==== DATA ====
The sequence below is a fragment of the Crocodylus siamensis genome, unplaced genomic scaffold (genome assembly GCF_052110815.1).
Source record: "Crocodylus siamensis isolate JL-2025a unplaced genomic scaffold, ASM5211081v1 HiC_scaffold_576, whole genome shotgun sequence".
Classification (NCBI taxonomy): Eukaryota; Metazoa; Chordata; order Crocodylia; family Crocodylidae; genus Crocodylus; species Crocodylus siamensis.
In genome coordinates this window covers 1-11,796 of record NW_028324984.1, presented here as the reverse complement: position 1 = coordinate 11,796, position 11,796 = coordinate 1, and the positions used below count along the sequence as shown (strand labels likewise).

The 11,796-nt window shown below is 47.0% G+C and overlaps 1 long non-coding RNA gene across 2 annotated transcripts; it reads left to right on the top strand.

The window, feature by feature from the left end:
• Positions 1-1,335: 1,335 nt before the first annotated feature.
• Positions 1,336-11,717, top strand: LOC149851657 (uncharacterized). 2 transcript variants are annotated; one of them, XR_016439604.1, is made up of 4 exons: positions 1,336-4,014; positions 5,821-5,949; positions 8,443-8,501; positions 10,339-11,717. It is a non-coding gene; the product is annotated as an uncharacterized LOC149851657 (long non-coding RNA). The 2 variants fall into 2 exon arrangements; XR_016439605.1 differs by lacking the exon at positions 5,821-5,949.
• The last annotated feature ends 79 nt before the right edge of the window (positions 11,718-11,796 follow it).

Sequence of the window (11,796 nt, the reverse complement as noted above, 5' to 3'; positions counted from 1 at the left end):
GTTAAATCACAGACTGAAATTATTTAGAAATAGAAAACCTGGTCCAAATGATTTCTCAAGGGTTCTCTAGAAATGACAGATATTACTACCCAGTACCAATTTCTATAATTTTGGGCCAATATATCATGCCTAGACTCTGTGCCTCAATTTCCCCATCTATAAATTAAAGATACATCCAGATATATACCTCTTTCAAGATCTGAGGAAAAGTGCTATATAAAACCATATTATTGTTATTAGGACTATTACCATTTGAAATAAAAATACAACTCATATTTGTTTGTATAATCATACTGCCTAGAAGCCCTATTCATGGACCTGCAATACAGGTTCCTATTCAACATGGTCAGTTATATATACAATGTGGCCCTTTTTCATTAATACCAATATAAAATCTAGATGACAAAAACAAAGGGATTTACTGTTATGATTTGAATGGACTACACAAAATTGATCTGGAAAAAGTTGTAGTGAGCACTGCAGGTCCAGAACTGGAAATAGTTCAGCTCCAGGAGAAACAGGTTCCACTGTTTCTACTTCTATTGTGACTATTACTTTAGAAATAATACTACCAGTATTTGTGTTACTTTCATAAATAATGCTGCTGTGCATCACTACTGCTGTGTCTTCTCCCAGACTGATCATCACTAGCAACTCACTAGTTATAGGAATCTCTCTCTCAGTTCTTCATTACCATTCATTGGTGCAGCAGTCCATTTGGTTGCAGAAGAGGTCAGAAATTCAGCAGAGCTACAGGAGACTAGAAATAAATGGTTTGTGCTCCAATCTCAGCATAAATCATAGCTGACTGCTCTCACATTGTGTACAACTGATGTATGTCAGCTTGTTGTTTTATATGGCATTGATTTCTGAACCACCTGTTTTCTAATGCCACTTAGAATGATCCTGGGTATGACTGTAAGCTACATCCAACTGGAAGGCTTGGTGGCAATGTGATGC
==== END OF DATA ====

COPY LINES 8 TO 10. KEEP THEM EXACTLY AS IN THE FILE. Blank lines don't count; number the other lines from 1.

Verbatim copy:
• Positions 1,336-11,717, top strand: LOC149851657 (uncharacterized). 2 transcript variants are annotated; one of them, XR_016439604.1, is made up of 4 exons: positions 1,336-4,014; positions 5,821-5,949; positions 8,443-8,501; positions 10,339-11,717. It is a non-coding gene; the product is annotated as an uncharacterized LOC149851657 (long non-coding RNA). The 2 variants fall into 2 exon arrangements; XR_016439605.1 differs by lacking the exon at positions 5,821-5,949.
• The last annotated feature ends 79 nt before the right edge of the window (positions 11,718-11,796 follow it).

Sequence of the window (11,796 nt, the reverse complement as noted above, 5' to 3'; positions counted from 1 at the left end):